Twee pop may seem an obvious go-to for a Valentines Day playlist, with its reputation for painfully sweet melodies and lyrics coupled with cutesy instrumentation and aesthetics. However, as we’ve explained before, this genre isn’t just Zooey Deschanel and heart-shaped sugar cookies. With this playlist for your indie-pop Valentine’s Day, we’ve rounded up the best twee music both for basking in love and wallowing in heartbreak — or, you know, just telling it all to go to hell. As with all music in this genre, whatever the subject, if it’s not making you feel at least a bit warm and fuzzy, it should start looking for new work. … Read More
A few years ago, the always insightful music critic Nitsuh Abebe wrote an in-depth piece titled “Twee as Fuck” in which he proclaimed that “indie pop is not just ‘indie’ that is ‘pop.’” He went on to say that very few people knew this, or even cared. Though we agree that most people, even big music fans, are seriously uninformed about cultural history of “indie pop,” or “twee,” we aren’t so sure that it’s because they don’t care. Over and over, we see “twee” come up in cultural discussions, usually when it’s being used as an insult, or berated as an aesthetic. In any case, it’s almost always oversimplified. See, for example, a recent Thought Catalog piece by former Hipster Runoff model Bebe Zeva, where she instructs readers on “How To Be Twee,” based on the most basic and stereotypical ideas of what that means.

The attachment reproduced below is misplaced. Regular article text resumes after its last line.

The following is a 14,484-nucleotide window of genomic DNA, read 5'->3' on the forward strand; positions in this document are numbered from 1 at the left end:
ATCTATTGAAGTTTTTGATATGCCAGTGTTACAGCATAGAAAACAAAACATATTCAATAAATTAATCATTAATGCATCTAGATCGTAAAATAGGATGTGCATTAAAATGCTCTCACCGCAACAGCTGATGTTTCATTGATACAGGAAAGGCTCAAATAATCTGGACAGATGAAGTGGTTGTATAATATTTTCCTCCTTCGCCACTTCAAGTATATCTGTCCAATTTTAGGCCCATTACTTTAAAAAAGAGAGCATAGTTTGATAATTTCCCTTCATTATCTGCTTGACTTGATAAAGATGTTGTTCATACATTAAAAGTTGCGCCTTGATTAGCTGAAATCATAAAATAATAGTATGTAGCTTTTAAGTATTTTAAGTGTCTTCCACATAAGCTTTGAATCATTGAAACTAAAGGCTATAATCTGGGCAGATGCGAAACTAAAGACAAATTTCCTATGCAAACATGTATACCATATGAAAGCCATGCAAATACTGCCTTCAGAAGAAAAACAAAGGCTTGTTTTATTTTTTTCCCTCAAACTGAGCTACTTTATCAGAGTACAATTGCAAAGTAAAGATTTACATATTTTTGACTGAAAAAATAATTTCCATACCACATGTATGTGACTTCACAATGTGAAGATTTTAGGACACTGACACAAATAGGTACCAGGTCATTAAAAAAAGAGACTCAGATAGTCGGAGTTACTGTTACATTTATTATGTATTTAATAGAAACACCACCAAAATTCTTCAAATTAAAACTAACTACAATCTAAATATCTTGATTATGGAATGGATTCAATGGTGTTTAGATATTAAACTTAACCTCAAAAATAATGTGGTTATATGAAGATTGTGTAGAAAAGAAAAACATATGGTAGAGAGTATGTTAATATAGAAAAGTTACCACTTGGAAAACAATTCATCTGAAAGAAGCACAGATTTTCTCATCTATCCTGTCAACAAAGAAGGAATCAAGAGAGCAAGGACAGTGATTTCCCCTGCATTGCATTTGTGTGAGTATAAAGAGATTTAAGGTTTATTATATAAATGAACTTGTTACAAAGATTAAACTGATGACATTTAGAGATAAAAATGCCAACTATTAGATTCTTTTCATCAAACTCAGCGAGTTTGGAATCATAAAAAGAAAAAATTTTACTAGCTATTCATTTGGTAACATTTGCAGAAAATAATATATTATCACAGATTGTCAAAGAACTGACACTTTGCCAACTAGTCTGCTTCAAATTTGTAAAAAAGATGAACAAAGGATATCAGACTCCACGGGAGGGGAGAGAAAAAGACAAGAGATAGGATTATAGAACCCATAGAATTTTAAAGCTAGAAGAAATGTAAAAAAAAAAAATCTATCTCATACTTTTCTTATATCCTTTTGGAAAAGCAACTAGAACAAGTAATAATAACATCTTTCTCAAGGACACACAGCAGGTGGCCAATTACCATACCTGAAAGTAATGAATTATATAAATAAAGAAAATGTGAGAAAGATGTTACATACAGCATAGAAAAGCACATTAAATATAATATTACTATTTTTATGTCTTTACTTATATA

Now, it seems to us that the hatred of twee culture stems from its connection with “cuteness,” a trait that is generally linked closely with the concept of femininity. It’s a little concerning that this “feminine” subculture is treated with such derision. Twee was popular in the early ’90s, as was riot grrrl. They both put stock in a DIY, punk aesthetic, were grassroots and fan-fueled, and, in their own ways, both fought against gender norms. Though riot grrrl was more obvious in its loud protest of women’s subjugation in both in the music industry and the world, twee attacked gender roles more subtly. Twee suggested that it’s all right for people, including straight men, to be as cutesy as they want to be and not always adhere to the restraints of masculinity. With that in mind, and just in time for the NYC Popfest, Flavorpill presents an alternative guide to being Twee As Fuck. After the jump, we go far deeper into twee than posting a sepia-tone picture on your Tumblr. … Read More